How bee keeping can be an ideal income generating activity: Health Benefits and Uses of Honey

  Beekeeping is an ideal income generating activity for groups such as women groups, youth, and church members, Clubs engage in bee farming to earn income. To start out, it does not require land or larger spaces. One can even hang a beehive on a tree and he or she can still harvest honey and process honey products.
Bee keeping for the purpose of honey production dates back to 700 BC.
  In China, it had Medicinal properties.  In India and other Asian countries i.e. North Central and South-East Asian, it formed an integral part of traditional medicine. In African honey is used as a food medicine for certain ailments. It is used as a substitute for sugar sometimes or a flavor to enhance sweetness.
Honey is a precious gift to mankind. Honey is loved and comparable to none in terms of taste and sweetness. Long ago honey was used as the most liked gift one would give to a relative or a friend. It has several health benefits apart from being a feast for the senses. Human-kind has used honey for nearly 3000 years. Honey is also used for weight loss.
Bees are social insect living in groups. One can tame theme by keeping flowers around. They suck nectar from a variety of flowers to make honey.  One can keep bees for honey or can hunt for a place with a lot of flowers for a naturally grown honey.
Honey contains up to 85% sugar. A good quality honey should contain about 19% water. It is ever in demand and it a good way to earn oneself some cash. Honey has properties for treating burns and wounds effectively. It has lived long for this purpose in traditional African society. Bees collect propolis from plants; this is a bee product with high medicinal value. It is used as antibacterial, anti fungal, and anti-viral, according to the National Bee Keeping Station, Annual report: 2003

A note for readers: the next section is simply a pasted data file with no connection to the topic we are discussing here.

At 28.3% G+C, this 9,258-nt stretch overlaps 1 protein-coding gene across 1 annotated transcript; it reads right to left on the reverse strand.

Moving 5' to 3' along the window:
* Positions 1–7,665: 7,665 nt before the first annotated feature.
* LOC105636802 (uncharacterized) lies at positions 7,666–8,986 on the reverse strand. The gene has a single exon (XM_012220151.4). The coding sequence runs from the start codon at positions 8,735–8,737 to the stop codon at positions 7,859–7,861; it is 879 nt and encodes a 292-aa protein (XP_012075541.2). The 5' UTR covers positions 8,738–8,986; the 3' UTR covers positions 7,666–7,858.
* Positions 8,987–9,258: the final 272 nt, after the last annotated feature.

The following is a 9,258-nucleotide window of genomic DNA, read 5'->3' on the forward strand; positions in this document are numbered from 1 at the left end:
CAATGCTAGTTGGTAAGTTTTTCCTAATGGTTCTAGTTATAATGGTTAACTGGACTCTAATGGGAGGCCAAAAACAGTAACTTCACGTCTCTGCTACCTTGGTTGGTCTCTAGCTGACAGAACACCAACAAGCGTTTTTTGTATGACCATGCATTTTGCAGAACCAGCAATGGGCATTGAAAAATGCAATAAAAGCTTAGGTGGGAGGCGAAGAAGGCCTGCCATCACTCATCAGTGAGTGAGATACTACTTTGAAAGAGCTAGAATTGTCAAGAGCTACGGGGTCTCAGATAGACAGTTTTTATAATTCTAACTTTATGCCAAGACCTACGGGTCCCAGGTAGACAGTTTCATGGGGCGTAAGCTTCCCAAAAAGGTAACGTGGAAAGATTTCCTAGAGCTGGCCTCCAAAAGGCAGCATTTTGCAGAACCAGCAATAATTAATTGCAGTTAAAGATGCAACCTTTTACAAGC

Bee Species and Varieties:  
There are four main types of bees in Kenya. These are:
  • Apis Mellifera scullata.  These are common and wide spread in larger parts of the country.  They are highly aggressive and like to migrate.
  • Apis Mellifera Monticola.   These are also known as the Mountain Bee. It is the largest in Africa according to Carroll. T (2006)   They are dark in color with long hair, and mainly found in the Kenya Highland.
  • Apis Mellifera Yemenitaca.   These are smaller in size with a slender abdomen,. mainly found in semi-arid and arid zones.
  • Apis Mellifera Littorea.   This bee likes the lowlands.  It is found along the coast of Kenya. It does not migrate.
Kushiro, a bee farmer with the South Abardere honey farmer’s society in Kijabe in central Kenya, wished the government of Kenya could shift their attitude and commit to bee farming, because honey demand is high both locally and abroad.
According bee farmers, bee keeping is easy and makes more than 200 percent profit for all its operations. Farmers wonder why this lucrative business is neglected by the government, and it could create a good country foreign exchange in return for the honey products.
Many people search for jobs everywhere but if these people could do bee keeping, it would be a well-paying job.  Many could employ themselves by embracing the bee keeping business.  One may ask him or herself which other business can give over two-hundred percent profit. Honey harvesting is normally 3 – 6 times a year according to the South Abardere honey farmer’s society.  One single beehive can produce up to 10 kilogram’s of honey per harvest.
One can imagine that if people in African were trained in the bee keeping business Africa could target the whole world in supplying honey products.  If farmers were given capital to start the business it would be extremely good.  The bee keeping business is cheap to start. You only need a beehive and a harvesting jacket. There is a market readily available within the country and internationally.
Setting up of national and county honey farmers board is a way of reaching and exploiting the market. Every family can start a bee keeping activity as an income generating activity.  Bee keeping wastes no time but it does require some patience. Once you set up your bee keeping business, you are done. You only wait then to harvest and your income flows as long as you live. It is just an amazing self investing business.